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Nine Tips for Lighting Your Sanctuary for Video

Nine Tips for Lighting Your Sanctuary for Video

In the September/October 2008 issue of Worship Facilities Magazine, the article "Lighting for Video Ministry" covered things to keep in mind when lighting your sanctuary for recording or broadcasting video. Here's nine quick tips to keep in mind when adding video capabilities to your sanctuary, so that your lighting will give your video work the professional look it deserves:

1. Use back lighting to add three-dimensionality to the subjects and objects on the platform. By adding extra light around the edges of the people on the stage or platform, back lighting enables the people to visually "pop out" from the background.

2. Provide smooth, consistent coverage with front lighting. "You must have an even field of light," says David Martin Jacques, president of Jacques Lighting Design and head of stage design at California State University, Long Beach, California. "The cameras should be able to adjust easily, so the person walking across the stage is not going in and out of dark spots."

3. Use side lighting to fill in shadows created by front lighting. Front lighting can leave the sides of the head shadowed, causing camera angles from the side to make the person's head look more like a disembodied face. Lighting from the side fills in these shadows, restoring a normal appearance.

4. Have your lighting volunteers try this tip: "When you create a lighting queue, turn on the back light, then the sidelight, and finally, the front light," advises Lighting Designer Stephen Ellison. "As much as the front light is the key element, you want to set the color, mood and modeling first. Bring up the front light slowly, so it doesn't wash everything else out."

5. Pay attention to the background. "Make sure the background is lit properly so the person on video is not standing in front of a black void," Jacques says.

6. Use the monitor to decide if your lighting is adequate, because the human eye sees light and resolution differently than a video camera.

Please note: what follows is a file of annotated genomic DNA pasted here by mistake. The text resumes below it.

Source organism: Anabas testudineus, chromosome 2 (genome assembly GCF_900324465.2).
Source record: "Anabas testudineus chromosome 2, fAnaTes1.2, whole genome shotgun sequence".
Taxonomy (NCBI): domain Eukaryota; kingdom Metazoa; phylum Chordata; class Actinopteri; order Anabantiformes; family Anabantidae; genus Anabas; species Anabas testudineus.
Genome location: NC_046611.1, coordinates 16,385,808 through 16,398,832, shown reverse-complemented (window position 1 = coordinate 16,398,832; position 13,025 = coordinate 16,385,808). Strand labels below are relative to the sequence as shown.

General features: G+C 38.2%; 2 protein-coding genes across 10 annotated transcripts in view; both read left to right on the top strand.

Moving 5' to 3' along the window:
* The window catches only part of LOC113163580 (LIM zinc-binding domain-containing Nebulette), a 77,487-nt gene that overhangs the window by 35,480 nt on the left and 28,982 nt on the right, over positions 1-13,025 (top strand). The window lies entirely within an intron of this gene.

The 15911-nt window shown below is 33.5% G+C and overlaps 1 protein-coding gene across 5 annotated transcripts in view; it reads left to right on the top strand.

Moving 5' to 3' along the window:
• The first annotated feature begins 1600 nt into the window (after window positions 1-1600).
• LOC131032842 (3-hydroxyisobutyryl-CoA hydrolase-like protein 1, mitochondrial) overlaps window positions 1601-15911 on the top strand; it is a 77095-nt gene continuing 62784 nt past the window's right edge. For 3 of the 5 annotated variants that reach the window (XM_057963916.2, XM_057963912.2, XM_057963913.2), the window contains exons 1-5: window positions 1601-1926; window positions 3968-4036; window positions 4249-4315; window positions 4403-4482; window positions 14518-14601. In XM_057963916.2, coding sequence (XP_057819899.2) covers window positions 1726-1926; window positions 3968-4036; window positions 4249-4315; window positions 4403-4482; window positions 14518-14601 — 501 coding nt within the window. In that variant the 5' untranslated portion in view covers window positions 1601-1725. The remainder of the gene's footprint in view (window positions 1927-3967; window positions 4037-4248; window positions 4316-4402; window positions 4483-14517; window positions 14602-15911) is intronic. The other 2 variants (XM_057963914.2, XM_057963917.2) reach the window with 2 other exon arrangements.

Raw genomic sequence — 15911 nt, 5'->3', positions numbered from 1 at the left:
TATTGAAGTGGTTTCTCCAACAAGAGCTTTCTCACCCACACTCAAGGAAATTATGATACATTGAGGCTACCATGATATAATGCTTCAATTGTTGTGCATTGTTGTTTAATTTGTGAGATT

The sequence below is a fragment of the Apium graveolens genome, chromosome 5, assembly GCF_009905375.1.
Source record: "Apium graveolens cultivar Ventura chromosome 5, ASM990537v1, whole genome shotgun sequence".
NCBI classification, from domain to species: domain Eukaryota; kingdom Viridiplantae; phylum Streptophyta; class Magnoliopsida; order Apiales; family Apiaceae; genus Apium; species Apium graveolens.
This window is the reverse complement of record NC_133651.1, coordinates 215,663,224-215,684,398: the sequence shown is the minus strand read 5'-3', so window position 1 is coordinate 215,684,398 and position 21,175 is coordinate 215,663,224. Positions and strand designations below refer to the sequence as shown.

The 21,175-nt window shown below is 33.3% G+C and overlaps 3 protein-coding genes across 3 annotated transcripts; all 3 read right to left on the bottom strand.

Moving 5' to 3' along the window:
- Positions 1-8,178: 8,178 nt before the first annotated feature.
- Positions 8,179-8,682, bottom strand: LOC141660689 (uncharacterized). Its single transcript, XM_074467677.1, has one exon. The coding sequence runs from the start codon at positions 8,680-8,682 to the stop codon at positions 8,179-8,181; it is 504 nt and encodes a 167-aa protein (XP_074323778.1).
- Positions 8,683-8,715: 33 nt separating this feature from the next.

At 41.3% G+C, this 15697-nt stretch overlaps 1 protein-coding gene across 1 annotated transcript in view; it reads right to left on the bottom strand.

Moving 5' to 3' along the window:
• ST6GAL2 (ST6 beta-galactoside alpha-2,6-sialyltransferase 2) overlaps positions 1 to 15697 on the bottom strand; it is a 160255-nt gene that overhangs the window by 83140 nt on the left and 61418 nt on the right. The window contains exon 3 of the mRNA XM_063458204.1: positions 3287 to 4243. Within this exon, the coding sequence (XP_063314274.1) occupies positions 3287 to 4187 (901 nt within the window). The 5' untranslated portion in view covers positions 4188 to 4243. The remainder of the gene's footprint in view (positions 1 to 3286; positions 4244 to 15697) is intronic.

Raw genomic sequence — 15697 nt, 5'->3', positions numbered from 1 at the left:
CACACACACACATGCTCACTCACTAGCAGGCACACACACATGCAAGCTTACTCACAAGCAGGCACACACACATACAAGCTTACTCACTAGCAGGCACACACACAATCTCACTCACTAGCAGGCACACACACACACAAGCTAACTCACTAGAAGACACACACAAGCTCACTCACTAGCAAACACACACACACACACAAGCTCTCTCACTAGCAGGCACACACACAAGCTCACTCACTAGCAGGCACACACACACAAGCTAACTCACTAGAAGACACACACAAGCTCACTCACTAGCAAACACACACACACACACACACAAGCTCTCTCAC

7. Don't be afraid to use color, but be sure to define "white" for the video camera. "White is a relative term," Ellison says. "The camera will accept anything as white, and render facial tones and colors correctly, as long as you define it that way." Video cameras need to be shown what white is in your specific lighting situation. This is typically done with a large white card placed on the platform. The camera operator zooms in on the card and presses a button that informs the camera that this is a white object. The camera can then adjust itself to create accurate color for that lighting.

8. Different types of lighting fixtures have a different color qualities (or color temperatures, in geek-speak) in the light they produce. Mixing different types of fixtures (incandescent vs. fluorescent, for instance) can cause the cameras to produce incorrect colors for different parts of the room. If you've ever looked at a photograph of a room with windows, where the room looks normal, and the outdoors looks very blue, this is an example of mixing color temperaturesdaylight has much more blue in it then incandescent lighting, and cameras accentuate this difference. If you must use different types of light sources, one set can be "balanced" using colored filters so that their color temperatures match.

9. Don't let the technology overpower the message.

Following these pieces of advice will help you achieve the quality video your church wants to produce.

TAGS: Lighting
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